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Teamsters Spend Over A Week On Chicago’s Navy Pier Protesting Another Union

Security guards on Chicago’s iconic Navy Pier agreed to a set of restrictions as they continue to protest plans by a new security contractor to replace them with cheaper labor.

Teamsters Local 727, which represents 43 security, fire and safety officers that work on Navy Pier, filed an unfair labor practice charge against Navy Pier’s management company May 11 and went on strike May 18. The union said that Navy Pier, Inc. (NPI) intimidated the union in its efforts to protect the jobs of its members.

Allied Universal, which took over from a previous contractor in mid-May, refused to recognize the union’s collective bargaining agreement, according to Local 727. “We are astonished at how mean-spirited NPI is toward the Pier’s dedicated public safety employees,” said John Coli Jr., president of Local 727. “After all, people’s livelihoods are at stake here and NPI’s executives refuse to recognize that by hiring another security vendor in the hopes that it won’t honor the current collective bargaining agreement.”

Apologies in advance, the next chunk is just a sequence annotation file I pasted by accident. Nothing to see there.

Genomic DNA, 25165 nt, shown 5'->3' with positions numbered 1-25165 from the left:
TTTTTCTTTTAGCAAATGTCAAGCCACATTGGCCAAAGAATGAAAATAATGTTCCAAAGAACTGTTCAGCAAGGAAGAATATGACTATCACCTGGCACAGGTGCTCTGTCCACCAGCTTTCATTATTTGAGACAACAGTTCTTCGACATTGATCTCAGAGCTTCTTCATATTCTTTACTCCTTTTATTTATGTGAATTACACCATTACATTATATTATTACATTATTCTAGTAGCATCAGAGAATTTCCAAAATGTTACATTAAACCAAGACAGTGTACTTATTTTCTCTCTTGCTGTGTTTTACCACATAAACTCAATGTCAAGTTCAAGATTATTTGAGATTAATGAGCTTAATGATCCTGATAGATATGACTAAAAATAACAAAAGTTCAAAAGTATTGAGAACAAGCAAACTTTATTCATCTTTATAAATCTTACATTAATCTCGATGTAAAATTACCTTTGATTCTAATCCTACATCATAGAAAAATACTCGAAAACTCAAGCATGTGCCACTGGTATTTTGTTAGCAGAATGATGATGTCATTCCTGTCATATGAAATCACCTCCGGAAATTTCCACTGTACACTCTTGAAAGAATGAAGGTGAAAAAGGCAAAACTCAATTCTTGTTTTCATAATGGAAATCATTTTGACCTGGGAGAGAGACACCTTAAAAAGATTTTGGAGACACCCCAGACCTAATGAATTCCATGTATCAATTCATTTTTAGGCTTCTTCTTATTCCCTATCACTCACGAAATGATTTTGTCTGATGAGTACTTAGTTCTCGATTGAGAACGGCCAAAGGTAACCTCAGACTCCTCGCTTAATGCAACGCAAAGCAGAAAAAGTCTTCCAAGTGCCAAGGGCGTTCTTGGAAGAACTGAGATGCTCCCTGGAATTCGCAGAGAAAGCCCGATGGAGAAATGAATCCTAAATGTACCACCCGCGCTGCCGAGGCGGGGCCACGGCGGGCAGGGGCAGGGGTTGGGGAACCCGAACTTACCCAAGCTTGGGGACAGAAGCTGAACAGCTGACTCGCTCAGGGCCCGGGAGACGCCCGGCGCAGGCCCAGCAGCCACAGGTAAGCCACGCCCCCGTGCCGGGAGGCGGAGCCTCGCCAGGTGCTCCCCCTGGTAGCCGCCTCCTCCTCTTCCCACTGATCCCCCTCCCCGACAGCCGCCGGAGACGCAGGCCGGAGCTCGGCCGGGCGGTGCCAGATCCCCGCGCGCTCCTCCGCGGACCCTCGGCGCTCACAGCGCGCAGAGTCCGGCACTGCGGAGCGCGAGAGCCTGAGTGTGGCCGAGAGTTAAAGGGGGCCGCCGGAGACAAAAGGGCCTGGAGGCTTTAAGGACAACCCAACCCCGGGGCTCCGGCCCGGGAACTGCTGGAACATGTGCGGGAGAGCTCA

Local 727 is concerned that Allied wants to bring in workers at $13 an hour through Service Employees International Union (SEIU) Local 1, according to the Chicago Tribune. The Teamsters said it was ironic that the SEIU is leading the fight for $15, but is being used by Allied to lower wages for security guards at the pier.

Local 727 says that Allied plans to cut wages up to 30 percent and eliminate pensions and other benefits, including healthcare for security guards that join the new contracting company. The strike continued into Memorial Day weekend, even after Navy Pier sued the union over its protesting tactics.

Navy Pier, which is expected to attract 250,000 people over Memorial Day weekend, is experiencing union members who have “been standing in the street, physically blocking delivery trucks, buses and other vehicles that seek access to the Pier under the guise of a ‘labor dispute’ with a contractor that provides security services,” according to the Chicago Tribune.

The protesters finally agreed to refrain from blocking the streets and other restrictions, and a hearing on Navy Pier’s motion for a preliminary injunction in the lawsuit is slated for June 8.

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